Any special plate glass that can shoot without or less reflections?


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Dream Merchant

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#1
It's been so long that I'm not sure what's on the market now ... :sweat:

Has anyone heard of any kind of HEAVY plate glass that has lesser reflections but still allows me to photograph printed materials faithfully? Don't think that normal frosted glass used for display will cut it.

I need to shoot badly curled up posters, and need very heavy glass to flatten the posters.

I was wondering if such glass exist, and where to get it locally.
 

Yoricko

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#2
Theres is filter called the polarizing filter, it cuts down reflections and darkens the sky, also acts as a very light ND filter.

Circular-Polarizers works with dSLRS with no problem, you'll have to "turn" the filter to get more or less reflections.
Linear-Polarizers on the other hand, will not work with dSLRs autofocus and metering (if I recall correctly), unable to "turn" the filter to get more or less reflections.

A glass plate that limits reflections, never heard of it.
You can always shoot the posters at an angle.
 

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Dream Merchant

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#3
Thanks Yoriko.

Got much bigger problems than reflection now ... like safety and handling since I might have to look at really heavy glass that could be potentially lethal or incapacitating if it's mis-handled and shatters.

SIgh.
 

GavinTing

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Thanks Yoriko.

Got much bigger problems than reflection now ... like safety and handling since I might have to look at really heavy glass that could be potentially lethal or incapacitating if it's mis-handled and shatters.

SIgh.
Why not get a not so heavy piece of normal glass, and use a CPL?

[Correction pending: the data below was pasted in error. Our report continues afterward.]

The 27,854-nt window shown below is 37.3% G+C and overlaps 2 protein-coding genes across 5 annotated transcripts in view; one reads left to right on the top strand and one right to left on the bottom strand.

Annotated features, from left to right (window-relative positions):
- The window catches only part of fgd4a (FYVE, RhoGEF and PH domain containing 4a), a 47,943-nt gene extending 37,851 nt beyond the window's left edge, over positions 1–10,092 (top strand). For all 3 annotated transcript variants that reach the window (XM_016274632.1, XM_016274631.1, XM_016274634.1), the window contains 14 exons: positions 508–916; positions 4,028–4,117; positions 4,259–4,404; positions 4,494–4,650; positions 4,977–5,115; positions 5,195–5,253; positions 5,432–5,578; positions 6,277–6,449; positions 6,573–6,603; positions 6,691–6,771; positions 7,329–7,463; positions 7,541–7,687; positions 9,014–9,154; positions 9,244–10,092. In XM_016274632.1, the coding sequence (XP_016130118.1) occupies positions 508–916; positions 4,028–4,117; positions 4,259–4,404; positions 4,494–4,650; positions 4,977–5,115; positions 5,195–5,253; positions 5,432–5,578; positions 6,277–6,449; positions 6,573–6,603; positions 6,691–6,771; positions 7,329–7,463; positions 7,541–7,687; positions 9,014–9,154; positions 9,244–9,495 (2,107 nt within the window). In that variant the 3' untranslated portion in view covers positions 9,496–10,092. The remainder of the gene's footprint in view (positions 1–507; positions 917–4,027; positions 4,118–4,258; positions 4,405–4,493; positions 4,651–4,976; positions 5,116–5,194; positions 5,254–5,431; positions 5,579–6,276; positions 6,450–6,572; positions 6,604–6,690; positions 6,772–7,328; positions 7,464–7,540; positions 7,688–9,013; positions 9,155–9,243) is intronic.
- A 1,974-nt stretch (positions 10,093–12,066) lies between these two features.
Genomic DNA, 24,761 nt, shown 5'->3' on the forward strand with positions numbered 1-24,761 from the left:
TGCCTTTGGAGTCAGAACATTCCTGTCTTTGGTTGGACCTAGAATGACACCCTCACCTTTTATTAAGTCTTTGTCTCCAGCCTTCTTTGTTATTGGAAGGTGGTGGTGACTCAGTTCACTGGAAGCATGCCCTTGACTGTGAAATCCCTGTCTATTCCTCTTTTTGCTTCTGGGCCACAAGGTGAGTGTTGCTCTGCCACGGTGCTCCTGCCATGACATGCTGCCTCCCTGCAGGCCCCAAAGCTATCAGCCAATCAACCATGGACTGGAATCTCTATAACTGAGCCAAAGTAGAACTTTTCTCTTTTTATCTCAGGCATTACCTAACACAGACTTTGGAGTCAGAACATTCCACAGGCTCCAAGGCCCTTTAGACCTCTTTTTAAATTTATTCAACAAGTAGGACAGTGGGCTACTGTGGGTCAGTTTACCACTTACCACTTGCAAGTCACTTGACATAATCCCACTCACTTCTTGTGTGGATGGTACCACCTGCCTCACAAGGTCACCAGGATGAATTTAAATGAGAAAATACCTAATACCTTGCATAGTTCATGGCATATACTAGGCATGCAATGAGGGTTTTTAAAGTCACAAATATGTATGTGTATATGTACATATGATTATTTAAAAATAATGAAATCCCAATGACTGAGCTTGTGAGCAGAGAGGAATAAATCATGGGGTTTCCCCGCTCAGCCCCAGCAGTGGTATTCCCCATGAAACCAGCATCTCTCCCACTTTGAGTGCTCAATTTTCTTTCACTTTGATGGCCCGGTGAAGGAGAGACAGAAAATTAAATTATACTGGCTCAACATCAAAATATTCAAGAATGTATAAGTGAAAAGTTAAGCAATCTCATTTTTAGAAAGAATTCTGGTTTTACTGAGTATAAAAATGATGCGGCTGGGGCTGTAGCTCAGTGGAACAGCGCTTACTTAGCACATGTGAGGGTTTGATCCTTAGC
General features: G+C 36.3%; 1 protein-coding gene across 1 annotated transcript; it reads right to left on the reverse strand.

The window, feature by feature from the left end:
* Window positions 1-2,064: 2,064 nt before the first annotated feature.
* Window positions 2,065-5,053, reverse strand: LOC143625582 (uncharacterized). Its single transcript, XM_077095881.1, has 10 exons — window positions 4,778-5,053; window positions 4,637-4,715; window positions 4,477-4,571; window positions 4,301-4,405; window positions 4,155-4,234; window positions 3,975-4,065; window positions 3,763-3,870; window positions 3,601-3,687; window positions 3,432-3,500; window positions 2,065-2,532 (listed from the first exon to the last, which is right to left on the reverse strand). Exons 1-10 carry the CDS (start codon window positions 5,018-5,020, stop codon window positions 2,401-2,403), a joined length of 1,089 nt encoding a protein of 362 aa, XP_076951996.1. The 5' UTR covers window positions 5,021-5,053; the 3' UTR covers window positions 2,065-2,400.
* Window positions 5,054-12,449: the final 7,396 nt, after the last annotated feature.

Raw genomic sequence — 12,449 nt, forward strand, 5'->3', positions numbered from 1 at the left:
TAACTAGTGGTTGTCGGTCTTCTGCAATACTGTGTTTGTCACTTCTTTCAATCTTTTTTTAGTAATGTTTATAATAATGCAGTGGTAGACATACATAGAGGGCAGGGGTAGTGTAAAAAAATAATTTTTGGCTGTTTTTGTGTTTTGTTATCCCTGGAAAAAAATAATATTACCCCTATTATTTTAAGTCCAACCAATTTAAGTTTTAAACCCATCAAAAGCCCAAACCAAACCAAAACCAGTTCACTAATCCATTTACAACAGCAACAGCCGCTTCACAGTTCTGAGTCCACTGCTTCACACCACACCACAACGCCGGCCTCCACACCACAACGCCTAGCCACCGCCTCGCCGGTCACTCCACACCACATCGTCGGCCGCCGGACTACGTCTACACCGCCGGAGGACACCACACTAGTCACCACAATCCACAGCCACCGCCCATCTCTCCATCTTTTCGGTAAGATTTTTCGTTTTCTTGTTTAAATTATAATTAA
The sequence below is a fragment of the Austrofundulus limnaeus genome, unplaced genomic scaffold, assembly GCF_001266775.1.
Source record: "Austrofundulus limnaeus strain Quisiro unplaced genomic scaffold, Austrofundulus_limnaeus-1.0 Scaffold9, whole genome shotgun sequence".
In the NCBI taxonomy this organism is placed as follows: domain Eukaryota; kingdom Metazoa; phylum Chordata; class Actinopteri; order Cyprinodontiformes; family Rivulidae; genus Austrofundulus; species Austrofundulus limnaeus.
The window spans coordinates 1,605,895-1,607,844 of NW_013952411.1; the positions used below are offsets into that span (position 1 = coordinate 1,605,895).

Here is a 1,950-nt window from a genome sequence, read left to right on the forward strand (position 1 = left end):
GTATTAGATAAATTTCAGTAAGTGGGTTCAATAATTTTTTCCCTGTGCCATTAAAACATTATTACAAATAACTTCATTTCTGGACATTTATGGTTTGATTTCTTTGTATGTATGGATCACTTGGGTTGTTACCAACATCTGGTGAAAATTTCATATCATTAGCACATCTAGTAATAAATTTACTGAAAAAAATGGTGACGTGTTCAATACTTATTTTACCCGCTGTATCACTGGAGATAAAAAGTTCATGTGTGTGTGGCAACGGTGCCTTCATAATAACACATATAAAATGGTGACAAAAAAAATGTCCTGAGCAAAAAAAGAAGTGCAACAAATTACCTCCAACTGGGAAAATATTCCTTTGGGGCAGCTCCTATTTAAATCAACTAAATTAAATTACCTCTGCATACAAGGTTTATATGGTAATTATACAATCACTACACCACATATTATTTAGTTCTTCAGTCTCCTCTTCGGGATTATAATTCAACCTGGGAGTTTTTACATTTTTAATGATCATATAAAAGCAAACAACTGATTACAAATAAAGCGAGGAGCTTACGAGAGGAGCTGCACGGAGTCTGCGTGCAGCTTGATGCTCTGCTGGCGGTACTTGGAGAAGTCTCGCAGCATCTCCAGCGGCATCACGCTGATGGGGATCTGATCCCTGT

Dream Merchant

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#5
Thanks Gavin, but the weight is something that we probably can't avoid as it serves a specific purpose - to flatten severly curled-up material that's been stored that way for waaaaay too long, and cannot be mounted in the usual manner.
 

roygoh

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Here's my suggestion.

Use long metal bars to hold down the poster. If the curling is too bad then photograph the poster in sections (so that you can place the bars closer to each other to hold a partucular section of the poster flat) and then stitch them later.

My son attends drawing classes and each week the painting is rolled up for him to bring it home. I photographed his paintings while using sections of my aluminum crossbar (for hanging studio background) placed on both ends of the painting to hold the painting flat againt the floor.

http://roygoh.clubsnap.org/gallery/album196
 

roygoh

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Why not get a not so heavy piece of normal glass, and use a CPL?
Polarizers are only effective in removing reflections when you are shooting at an angle of around 45 degrees to the surface of the glass. To shoot the poster under the glass you would have to shoot at 90 degrees, which the polarizer cannot do much.
 

roygoh

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#9
If the surface of the poster is glossy then you have to position the illumination at 45 degrees to the surface to minimze glare.